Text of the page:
How the Creators of ‘Avatar: The Last Airbender’ Made the Smartest Kids Show Ever

'Avatar' and 'Korra' both explored mature themes like death, war, and depression.

by Luis Paez-Pumar
Aang from the Avatar: The Last Airbender cartoon

While it’s not uncommon for shows ostensibly aimed at kids to tackle mature themes, few shows have ever done so with more intelligence and generosity than Avatar: The Last Airbender. The beloved Nickelodeon series (and its sequel The Legend of Korra) owed that clarity of vision to two men, Michael Dante DiMartino and Bryan Konietzko, who set out to craft epic stories that remained, at their core, deeply human. Throughout the run of both shows, the pair of showrunners injected narratives not only with real stakes, but with personal problems and personal decisions that helped children understand contingency, accountability, and how one thing leads to the next.

On Avatar, death was always in the cards; from the moment that Aang found out his destiny – to stop the Fire Nation from conquering the world – he believed that he had to kill Firelord Ozai. The series never shied away from the morbid nature of his quest, even using it to create some of The Last Airbender’s stickiest dilemmas. In “The Storm,” for instance, Aang runs away because he does not think that he can kill someone, even if it means stopping a war. He’s scared despite being all too familiar with the consequences of inaction. His personal narrative runs counter to the flow of the show and feels, because of the nature of DiMartino and Konietzko’s work, more important.

But the realities on the show were never just internal. Along the way to Avatar’s extremely grand finale, the Aang Gang also encountered genocide, collateral damage, corporal punishment, and war. And none of this could be written off to a one-dimensional evil. The Fire Nation, while at odds with the protagonist, is not assumed to be homogenous or purely malicious.

To get such a mature and consistent point of view across three seasons and 61 episodes, the creators of Avatar had to finesse what they would show without ever transparently retreating from a hard truth. Learning how to do this took time and doing it required a willingness to push back on the studio and on each other.

Fatherly spoke to both DiMartino and Konietzko about the process of making a truly smart and challenging children’s show and that one thing that Nickelodeon wouldn’t let them put on kids television.

At what point in the creation process of Avatar did you realize that you could discuss mature topics in a way that kids would both understand and be intrigued by?

DiMartino: There wasn’t a specific revelatory moment. Mature topics like genocide, abuse, war, spirituality, and matters of life and death were baked into the concept of Avatar from the beginning. Bryan and I were always concerned with telling a complex story with serious themes, while at the same time ensuring the show remained fun, entertaining, and exciting to watch. I honestly don’t know how to write a story without delving into mature topics, since that is where I find meaning in a story. The longer I’ve been writing stories, both for TV and now in novels for young readers, I’m impressed by how those deeper themes resonate with kids. There’s a quote by Philip Pullman – author of The Golden Compass – that I always go back to: “There are some themes, some subjects, too large for adult fiction; they can only be dealt with adequately in a children’s book.”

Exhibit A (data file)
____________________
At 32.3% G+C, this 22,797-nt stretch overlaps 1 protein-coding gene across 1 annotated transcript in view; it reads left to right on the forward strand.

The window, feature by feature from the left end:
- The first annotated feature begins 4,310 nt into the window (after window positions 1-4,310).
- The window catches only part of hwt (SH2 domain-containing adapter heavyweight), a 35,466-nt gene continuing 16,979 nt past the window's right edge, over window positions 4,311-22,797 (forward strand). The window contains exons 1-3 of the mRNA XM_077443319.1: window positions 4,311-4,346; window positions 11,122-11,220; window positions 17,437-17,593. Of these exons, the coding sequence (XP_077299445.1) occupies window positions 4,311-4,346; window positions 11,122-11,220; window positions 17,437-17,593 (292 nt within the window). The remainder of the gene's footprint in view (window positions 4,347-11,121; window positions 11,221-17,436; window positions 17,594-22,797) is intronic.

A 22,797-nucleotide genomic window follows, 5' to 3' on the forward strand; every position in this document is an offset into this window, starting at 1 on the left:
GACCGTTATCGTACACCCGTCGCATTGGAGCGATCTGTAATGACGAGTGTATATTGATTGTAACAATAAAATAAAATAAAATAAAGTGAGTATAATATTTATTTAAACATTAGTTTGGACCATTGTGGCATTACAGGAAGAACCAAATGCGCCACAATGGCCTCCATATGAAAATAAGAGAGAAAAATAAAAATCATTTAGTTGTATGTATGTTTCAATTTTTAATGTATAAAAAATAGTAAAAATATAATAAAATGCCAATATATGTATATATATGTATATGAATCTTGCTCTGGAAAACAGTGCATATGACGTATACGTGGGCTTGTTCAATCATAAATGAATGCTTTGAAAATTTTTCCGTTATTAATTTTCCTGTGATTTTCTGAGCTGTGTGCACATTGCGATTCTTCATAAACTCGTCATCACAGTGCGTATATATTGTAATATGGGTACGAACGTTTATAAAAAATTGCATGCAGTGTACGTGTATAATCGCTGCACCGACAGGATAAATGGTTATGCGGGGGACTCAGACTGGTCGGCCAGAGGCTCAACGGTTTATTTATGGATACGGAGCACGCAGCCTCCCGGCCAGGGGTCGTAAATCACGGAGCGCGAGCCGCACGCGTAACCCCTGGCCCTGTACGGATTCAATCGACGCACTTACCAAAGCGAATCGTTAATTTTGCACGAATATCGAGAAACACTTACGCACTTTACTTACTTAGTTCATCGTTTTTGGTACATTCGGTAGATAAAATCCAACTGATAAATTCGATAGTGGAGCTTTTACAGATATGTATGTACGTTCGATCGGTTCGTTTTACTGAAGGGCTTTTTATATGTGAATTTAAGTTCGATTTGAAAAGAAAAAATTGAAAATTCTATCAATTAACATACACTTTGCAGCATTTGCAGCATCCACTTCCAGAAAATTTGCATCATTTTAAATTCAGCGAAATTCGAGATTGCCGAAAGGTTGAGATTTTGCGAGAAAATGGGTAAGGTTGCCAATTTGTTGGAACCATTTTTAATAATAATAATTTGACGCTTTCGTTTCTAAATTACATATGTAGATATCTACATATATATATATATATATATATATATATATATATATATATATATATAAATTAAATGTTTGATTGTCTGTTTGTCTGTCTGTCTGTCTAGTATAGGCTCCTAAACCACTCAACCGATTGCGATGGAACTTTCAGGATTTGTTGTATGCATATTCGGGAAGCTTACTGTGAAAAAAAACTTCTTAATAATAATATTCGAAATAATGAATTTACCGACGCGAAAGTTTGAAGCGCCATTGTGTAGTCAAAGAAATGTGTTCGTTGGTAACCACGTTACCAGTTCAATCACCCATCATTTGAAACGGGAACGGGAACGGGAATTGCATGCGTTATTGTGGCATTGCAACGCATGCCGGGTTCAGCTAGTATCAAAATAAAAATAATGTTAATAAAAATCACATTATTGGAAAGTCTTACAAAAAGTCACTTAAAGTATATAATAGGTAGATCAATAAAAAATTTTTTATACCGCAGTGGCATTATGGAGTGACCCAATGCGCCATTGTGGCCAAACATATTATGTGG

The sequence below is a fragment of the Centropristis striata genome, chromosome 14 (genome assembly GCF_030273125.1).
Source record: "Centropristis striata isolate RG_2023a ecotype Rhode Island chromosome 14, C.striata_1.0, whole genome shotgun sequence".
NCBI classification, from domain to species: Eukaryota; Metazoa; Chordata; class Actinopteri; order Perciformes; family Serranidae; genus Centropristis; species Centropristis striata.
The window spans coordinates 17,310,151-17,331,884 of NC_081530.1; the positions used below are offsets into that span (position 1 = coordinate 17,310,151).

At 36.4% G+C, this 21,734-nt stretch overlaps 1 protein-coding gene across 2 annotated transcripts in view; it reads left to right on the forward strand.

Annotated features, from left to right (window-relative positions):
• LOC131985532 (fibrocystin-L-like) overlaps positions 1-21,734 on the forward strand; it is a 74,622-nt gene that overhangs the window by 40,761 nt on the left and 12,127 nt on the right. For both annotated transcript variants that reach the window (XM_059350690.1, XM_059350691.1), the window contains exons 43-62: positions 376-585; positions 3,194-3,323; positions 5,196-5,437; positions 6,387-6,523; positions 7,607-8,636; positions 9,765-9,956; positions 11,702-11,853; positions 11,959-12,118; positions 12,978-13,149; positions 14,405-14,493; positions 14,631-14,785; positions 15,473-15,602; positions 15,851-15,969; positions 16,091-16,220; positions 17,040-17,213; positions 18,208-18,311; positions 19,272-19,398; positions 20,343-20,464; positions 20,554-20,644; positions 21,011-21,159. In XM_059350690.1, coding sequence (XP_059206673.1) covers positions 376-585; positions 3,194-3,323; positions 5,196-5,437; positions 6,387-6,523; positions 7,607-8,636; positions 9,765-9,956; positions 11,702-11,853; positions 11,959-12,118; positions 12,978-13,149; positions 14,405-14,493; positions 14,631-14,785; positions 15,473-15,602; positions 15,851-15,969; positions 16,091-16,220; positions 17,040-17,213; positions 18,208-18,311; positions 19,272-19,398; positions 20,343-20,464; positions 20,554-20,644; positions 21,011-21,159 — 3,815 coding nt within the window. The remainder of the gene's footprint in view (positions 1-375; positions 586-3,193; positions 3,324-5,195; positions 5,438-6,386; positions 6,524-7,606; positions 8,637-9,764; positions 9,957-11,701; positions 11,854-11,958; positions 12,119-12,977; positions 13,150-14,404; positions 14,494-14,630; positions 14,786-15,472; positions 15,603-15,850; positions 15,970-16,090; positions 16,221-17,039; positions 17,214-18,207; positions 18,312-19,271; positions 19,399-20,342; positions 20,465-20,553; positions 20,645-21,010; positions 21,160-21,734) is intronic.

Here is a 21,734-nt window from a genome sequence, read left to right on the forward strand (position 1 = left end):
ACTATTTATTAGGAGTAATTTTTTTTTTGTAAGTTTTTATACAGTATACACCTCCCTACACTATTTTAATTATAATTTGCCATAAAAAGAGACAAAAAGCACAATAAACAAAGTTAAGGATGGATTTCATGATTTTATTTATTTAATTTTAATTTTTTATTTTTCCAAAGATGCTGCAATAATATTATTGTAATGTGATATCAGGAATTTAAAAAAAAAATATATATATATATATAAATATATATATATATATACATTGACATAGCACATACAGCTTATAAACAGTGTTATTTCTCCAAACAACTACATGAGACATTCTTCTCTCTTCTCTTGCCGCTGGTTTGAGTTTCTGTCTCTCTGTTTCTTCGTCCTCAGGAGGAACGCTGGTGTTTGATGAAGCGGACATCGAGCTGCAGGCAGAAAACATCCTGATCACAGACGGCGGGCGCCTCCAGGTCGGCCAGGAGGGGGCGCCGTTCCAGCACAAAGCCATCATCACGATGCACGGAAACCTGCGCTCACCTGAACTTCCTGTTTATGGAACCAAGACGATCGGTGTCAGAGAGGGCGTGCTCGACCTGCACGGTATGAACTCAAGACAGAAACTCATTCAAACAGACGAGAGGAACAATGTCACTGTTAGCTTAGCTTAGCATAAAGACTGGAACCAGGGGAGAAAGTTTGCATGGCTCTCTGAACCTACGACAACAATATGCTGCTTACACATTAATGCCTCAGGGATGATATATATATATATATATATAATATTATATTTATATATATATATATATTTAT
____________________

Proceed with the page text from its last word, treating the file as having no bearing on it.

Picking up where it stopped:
Death was always a part of the Avatar universe – right down to the Avatar being reincarnated after death. Aang grapples with having to kill the Fire Lord for the entire series. Was there ever any hesitancy to focus on such a dark topic?

Konietzko: In a lot of entertainment for adults, death is depicted so frequently and casually that it loses any weight. On the contrary, in much of kids’ entertainment, it is often swept under the rug as if it doesn’t exist. Right off the bat, Mike and I felt strongly that in order for our series to be truly epic, there had to be high stakes — namely, death. But it was never in an effort to make some edgy, irreverent show. We tried to approach those subjects with care, and sought to find a balance in tones that would make the Avatar world deeper and richer, and serve the story as best we could.

What does the medium of animation allow you to do with regards to mature content that you couldn’t do in a live-action TV show or movie?

DiMartino: In a general sense, the animation makes it slightly more permissible to depict action or intense imagery. In a practical sense, we could show big battles and large-scale elemental effects that would be prohibitively expensive on a live-action TV show. We were constantly pushing the limits of what we could accomplish creatively with our budgets and schedules. Looking back, I think we were crazy for trying some of the things we did, but time after time, the artists and animators rose to the challenge, always surpassing my expectations of what was possible.

Was there anything that was rejected by the studio because it was just too dark for Nickelodeon?

Konietzko: Mike and I tried to police ourselves in terms of pulling back from things being too gratuitous throughout both productions. Even so, there were certainly still notes from the network, as there always are. On the original Avatar series, they were very hesitant for us to be explicit when a character died, or even having our characters say any variations of “die” or “kill” more than once in an episode.

Years later, on Korra, those restrictions were significantly looser, and that series as a whole was far more mature in its tone. However, we did butt heads with the network on the final scene of Korra, where we wanted to show a same-sex kiss. We lost that battle, but we’ve been able to continue that story in the Dark Horse comics Mike is writing. Korra and Asami finally got their kiss.